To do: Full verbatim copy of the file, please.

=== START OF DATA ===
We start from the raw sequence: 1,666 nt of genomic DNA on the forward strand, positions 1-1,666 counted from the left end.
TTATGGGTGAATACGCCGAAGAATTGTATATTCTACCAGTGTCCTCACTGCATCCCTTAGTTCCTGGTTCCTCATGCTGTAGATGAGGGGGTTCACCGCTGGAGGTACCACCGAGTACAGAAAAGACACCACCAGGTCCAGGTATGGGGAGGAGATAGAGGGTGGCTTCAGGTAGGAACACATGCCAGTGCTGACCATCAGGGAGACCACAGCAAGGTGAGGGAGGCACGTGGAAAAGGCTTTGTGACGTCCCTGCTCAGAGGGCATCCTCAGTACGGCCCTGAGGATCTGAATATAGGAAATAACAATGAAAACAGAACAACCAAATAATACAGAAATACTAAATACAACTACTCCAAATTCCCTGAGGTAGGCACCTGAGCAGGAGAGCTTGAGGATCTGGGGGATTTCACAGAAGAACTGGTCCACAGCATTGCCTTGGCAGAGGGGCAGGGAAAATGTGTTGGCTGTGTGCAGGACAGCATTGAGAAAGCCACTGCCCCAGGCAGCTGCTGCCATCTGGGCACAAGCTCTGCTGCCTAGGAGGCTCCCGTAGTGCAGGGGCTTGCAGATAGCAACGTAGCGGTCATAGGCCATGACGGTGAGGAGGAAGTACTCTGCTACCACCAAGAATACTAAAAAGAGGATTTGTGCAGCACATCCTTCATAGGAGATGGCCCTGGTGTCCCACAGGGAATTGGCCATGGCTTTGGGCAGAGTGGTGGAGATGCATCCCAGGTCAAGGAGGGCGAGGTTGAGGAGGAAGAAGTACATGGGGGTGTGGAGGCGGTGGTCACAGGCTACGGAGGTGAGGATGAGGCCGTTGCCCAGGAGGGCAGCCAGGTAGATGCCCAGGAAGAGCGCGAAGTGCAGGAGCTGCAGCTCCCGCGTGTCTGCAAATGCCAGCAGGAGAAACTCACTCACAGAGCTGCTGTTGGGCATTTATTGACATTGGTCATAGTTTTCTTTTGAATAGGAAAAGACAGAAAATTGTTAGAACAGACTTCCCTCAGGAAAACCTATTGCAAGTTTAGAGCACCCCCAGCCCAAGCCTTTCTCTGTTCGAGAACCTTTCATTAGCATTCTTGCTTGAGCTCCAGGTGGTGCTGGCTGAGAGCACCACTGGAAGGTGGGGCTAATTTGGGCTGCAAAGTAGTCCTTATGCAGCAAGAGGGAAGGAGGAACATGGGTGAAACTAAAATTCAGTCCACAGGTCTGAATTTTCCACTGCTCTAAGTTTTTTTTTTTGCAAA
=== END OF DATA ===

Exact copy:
We start from the raw sequence: 1,666 nt of genomic DNA on the forward strand, positions 1-1,666 counted from the left end.
TTATGGGTGAATACGCCGAAGAATTGTATATTCTACCAGTGTCCTCACTGCATCCCTTAGTTCCTGGTTCCTCATGCTGTAGATGAGGGGGTTCACCGCTGGAGGTACCACCGAGTACAGAAAAGACACCACCAGGTCCAGGTATGGGGAGGAGATAGAGGGTGGCTTCAGGTAGGAACACATGCCAGTGCTGACCATCAGGGAGACCACAGCAAGGTGAGGGAGGCACGTGGAAAAGGCTTTGTGACGTCCCTGCTCAGAGGGCATCCTCAGTACGGCCCTGAGGATCTGAATATAGGAAATAACAATGAAAACAGAACAACCAAATAATACAGAAATACTAAATACAACTACTCCAAATTCCCTGAGGTAGGCACCTGAGCAGGAGAGCTTGAGGATCTGGGGGATTTCACAGAAGAACTGGTCCACAGCATTGCCTTGGCAGAGGGGCAGGGAAAATGTGTTGGCTGTGTGCAGGACAGCATTGAGAAAGCCACTGCCCCAGGCAGCTGCTGCCATCTGGGCACAAGCTCTGCTGCCTAGGAGGCTCCCGTAGTGCAGGGGCTTGCAGATAGCAACGTAGCGGTCATAGGCCATGACGGTGAGGAGGAAGTACTCTGCTACCACCAAGAATACTAAAAAGAGGATTTGTGCAGCACATCCTTCATAGGAGATGGCCCTGGTGTCCCACAGGGAATTGGCCATGGCTTTGGGCAGAGTGGTGGAGATGCATCCCAGGTCAAGGAGGGCGAGGTTGAGGAGGAAGAAGTACATGGGGGTGTGGAGGCGGTGGTCACAGGCTACGGAGGTGAGGATGAGGCCGTTGCCCAGGAGGGCAGCCAGGTAGATGCCCAGGAAGAGCGCGAAGTGCAGGAGCTGCAGCTCCCGCGTGTCTGCAAATGCCAGCAGGAGAAACTCACTCACAGAGCTGCTGTTGGGCATTTATTGACATTGGTCATAGTTTTCTTTTGAATAGGAAAAGACAGAAAATTGTTAGAACAGACTTCCCTCAGGAAAACCTATTGCAAGTTTAGAGCACCCCCAGCCCAAGCCTTTCTCTGTTCGAGAACCTTTCATTAGCATTCTTGCTTGAGCTCCAGGTGGTGCTGGCTGAGAGCACCACTGGAAGGTGGGGCTAATTTGGGCTGCAAAGTAGTCCTTATGCAGCAAGAGGGAAGGAGGAACATGGGTGAAACTAAAATTCAGTCCACAGGTCTGAATTTTCCACTGCTCTAAGTTTTTTTTTTTGCAAA